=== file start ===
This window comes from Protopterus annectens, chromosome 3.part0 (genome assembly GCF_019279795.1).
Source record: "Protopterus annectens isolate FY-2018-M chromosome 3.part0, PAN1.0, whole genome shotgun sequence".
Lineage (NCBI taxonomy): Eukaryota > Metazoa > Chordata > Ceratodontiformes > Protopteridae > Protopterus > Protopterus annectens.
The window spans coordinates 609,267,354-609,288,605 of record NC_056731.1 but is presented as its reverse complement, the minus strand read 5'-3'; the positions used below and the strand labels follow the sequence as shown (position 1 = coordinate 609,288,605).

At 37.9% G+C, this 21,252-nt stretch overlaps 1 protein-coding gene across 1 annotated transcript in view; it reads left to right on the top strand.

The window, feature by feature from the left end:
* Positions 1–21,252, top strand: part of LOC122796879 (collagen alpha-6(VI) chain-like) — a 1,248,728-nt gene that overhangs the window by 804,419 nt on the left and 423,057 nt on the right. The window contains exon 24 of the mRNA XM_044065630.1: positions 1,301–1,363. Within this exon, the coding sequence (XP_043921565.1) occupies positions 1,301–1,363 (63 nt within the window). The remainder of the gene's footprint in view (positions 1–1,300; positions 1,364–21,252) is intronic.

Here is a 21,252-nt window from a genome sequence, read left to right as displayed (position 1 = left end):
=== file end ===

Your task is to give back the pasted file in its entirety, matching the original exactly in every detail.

This window comes from Protopterus annectens, chromosome 3.part0 (genome assembly GCF_019279795.1).
Source record: "Protopterus annectens isolate FY-2018-M chromosome 3.part0, PAN1.0, whole genome shotgun sequence".
Lineage (NCBI taxonomy): Eukaryota > Metazoa > Chordata > Ceratodontiformes > Protopteridae > Protopterus > Protopterus annectens.
The window spans coordinates 609,267,354-609,288,605 of record NC_056731.1 but is presented as its reverse complement, the minus strand read 5'-3'; the positions used below and the strand labels follow the sequence as shown (position 1 = coordinate 609,288,605).

At 37.9% G+C, this 21,252-nt stretch overlaps 1 protein-coding gene across 1 annotated transcript in view; it reads left to right on the top strand.

The window, feature by feature from the left end:
* Positions 1–21,252, top strand: part of LOC122796879 (collagen alpha-6(VI) chain-like) — a 1,248,728-nt gene that overhangs the window by 804,419 nt on the left and 423,057 nt on the right. The window contains exon 24 of the mRNA XM_044065630.1: positions 1,301–1,363. Within this exon, the coding sequence (XP_043921565.1) occupies positions 1,301–1,363 (63 nt within the window). The remainder of the gene's footprint in view (positions 1–1,300; positions 1,364–21,252) is intronic.

Here is a 21,252-nt window from a genome sequence, read left to right as displayed (position 1 = left end):